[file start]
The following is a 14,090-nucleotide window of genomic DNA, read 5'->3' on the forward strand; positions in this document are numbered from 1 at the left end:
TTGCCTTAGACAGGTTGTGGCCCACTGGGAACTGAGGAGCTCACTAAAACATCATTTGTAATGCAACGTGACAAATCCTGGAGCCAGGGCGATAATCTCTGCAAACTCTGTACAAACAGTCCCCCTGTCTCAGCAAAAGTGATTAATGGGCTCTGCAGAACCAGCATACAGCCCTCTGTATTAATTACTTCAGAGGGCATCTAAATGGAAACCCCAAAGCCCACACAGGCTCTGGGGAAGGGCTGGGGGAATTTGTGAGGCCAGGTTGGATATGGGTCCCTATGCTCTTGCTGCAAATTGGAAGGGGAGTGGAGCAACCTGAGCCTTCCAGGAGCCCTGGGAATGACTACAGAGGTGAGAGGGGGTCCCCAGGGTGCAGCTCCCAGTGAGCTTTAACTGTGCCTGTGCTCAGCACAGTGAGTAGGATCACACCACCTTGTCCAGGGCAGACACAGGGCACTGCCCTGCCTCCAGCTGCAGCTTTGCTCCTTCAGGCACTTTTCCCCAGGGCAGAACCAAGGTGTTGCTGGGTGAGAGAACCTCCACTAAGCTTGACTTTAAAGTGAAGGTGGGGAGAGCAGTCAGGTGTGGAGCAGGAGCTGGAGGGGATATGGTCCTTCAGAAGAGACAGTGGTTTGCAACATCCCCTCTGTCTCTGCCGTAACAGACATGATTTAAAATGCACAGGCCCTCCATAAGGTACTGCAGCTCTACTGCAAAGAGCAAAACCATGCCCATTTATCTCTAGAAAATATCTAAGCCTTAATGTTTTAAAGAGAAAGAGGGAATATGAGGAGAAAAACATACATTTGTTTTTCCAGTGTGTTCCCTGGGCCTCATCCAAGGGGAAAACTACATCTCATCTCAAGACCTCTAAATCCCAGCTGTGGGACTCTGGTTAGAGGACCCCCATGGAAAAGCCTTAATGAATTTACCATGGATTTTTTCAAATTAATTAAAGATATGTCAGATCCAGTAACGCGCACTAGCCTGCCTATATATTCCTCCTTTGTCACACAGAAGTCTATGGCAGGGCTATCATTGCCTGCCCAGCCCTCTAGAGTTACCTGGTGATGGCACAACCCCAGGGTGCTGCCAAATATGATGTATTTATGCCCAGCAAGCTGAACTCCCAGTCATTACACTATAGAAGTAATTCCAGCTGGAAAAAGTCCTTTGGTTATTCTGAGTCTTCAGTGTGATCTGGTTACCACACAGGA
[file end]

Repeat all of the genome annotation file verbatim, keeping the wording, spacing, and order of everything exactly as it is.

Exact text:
The following is a 14,090-nucleotide window of genomic DNA, read 5'->3' on the forward strand; positions in this document are numbered from 1 at the left end:
TTGCCTTAGACAGGTTGTGGCCCACTGGGAACTGAGGAGCTCACTAAAACATCATTTGTAATGCAACGTGACAAATCCTGGAGCCAGGGCGATAATCTCTGCAAACTCTGTACAAACAGTCCCCCTGTCTCAGCAAAAGTGATTAATGGGCTCTGCAGAACCAGCATACAGCCCTCTGTATTAATTACTTCAGAGGGCATCTAAATGGAAACCCCAAAGCCCACACAGGCTCTGGGGAAGGGCTGGGGGAATTTGTGAGGCCAGGTTGGATATGGGTCCCTATGCTCTTGCTGCAAATTGGAAGGGGAGTGGAGCAACCTGAGCCTTCCAGGAGCCCTGGGAATGACTACAGAGGTGAGAGGGGGTCCCCAGGGTGCAGCTCCCAGTGAGCTTTAACTGTGCCTGTGCTCAGCACAGTGAGTAGGATCACACCACCTTGTCCAGGGCAGACACAGGGCACTGCCCTGCCTCCAGCTGCAGCTTTGCTCCTTCAGGCACTTTTCCCCAGGGCAGAACCAAGGTGTTGCTGGGTGAGAGAACCTCCACTAAGCTTGACTTTAAAGTGAAGGTGGGGAGAGCAGTCAGGTGTGGAGCAGGAGCTGGAGGGGATATGGTCCTTCAGAAGAGACAGTGGTTTGCAACATCCCCTCTGTCTCTGCCGTAACAGACATGATTTAAAATGCACAGGCCCTCCATAAGGTACTGCAGCTCTACTGCAAAGAGCAAAACCATGCCCATTTATCTCTAGAAAATATCTAAGCCTTAATGTTTTAAAGAGAAAGAGGGAATATGAGGAGAAAAACATACATTTGTTTTTCCAGTGTGTTCCCTGGGCCTCATCCAAGGGGAAAACTACATCTCATCTCAAGACCTCTAAATCCCAGCTGTGGGACTCTGGTTAGAGGACCCCCATGGAAAAGCCTTAATGAATTTACCATGGATTTTTTCAAATTAATTAAAGATATGTCAGATCCAGTAACGCGCACTAGCCTGCCTATATATTCCTCCTTTGTCACACAGAAGTCTATGGCAGGGCTATCATTGCCTGCCCAGCCCTCTAGAGTTACCTGGTGATGGCACAACCCCAGGGTGCTGCCAAATATGATGTATTTATGCCCAGCAAGCTGAACTCCCAGTCATTACACTATAGAAGTAATTCCAGCTGGAAAAAGTCCTTTGGTTATTCTGAGTCTTCAGTGTGATCTGGTTACCACACAGGA